The government will publish a consultation on proposals to improve social care.
The move was outlined in the Queen’s Speech at the opening of parliament yesterday. There was no more detail about what the proposals in the consultation would include.
Without a majority government, the Conservative Party appears to have backed away from controversial proposals for reforming the way social care was funded – which critics dubbed a ‘dementia tax’ – that were detailed in the party’s manifesto.
Under the proposals, people requiring residential or home care would have paid the full costs of their care until their assets (including their housing wealth) fell to £100,000. The party later announced there would be a cap on the amount people would have to pay, but did not specify what amount.
A manifesto pledge to reform mental health legislation did make it into the Queen’s Speech but there was no mention of reforms to the law on deprivation of liberty, despite the Law Commission providing ministers with draft legislation earlier this year.
Responding to the speech Margaret Willcox, president of the Association of Directors of Adult Social Services, welcomed the consultation and said the government needed to keep social care at the top of its priorities.
“A long-term funding solution that will work for everyone, regardless of their means, or nature of their disability, has to be a national priority to ensure certainty and continuity of personal, dignified care to the growing number of people living longer and with increasingly complex and costly needs,” Willcox said.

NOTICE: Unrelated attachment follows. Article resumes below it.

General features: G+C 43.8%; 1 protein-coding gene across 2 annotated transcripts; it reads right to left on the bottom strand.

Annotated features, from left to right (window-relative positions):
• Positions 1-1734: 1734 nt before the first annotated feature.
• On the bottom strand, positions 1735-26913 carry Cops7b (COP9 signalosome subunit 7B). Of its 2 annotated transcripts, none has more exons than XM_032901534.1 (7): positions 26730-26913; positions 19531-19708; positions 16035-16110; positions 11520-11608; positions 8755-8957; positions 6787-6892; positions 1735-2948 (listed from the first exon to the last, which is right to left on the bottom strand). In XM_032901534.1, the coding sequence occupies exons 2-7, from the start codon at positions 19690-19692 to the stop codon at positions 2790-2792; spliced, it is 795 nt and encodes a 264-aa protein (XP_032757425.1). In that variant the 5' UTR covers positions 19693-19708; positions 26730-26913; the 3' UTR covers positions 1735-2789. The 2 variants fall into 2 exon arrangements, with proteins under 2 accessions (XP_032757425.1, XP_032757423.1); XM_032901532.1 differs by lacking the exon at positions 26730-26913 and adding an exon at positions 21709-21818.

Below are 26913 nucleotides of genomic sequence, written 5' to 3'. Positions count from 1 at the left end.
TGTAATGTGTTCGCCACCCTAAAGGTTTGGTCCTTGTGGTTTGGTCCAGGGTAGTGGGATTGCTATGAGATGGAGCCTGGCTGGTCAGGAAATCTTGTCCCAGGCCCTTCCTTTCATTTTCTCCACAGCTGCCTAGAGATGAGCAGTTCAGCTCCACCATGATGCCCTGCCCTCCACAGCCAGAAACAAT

She also said she was “encouraged” by proposed mental health reforms.
Vicky McDermott, chair of the Care and Support Alliance, also welcomed the consultation, but said it must not be an excuse to kick social care “into the long grass”.
“The fact is we’ve had 20 years of consultations and commissions but there has been a political failure to act to secure sustainable funding for care. The case for reform has never been so strong,” McDermott said.
Alison Michalska, president of the Association of Directors of Children’s Services, welcomed commitments to protect victims of domestic violence and plans for stricter sentences for abusive behavior that involves a child that will be included in a draft domestic violence bill.
However, Michalska said there needed to be more clarity on the future funding for children’s services.
“Children’s services face funding shortages of their own and there was very little information in [yesterday’s] speech about the future of local government financing. With fundamental changes to the way in which we are funded expected in 2020, there is a need for more clarity on this issue as a matter of urgency,” Michalska said.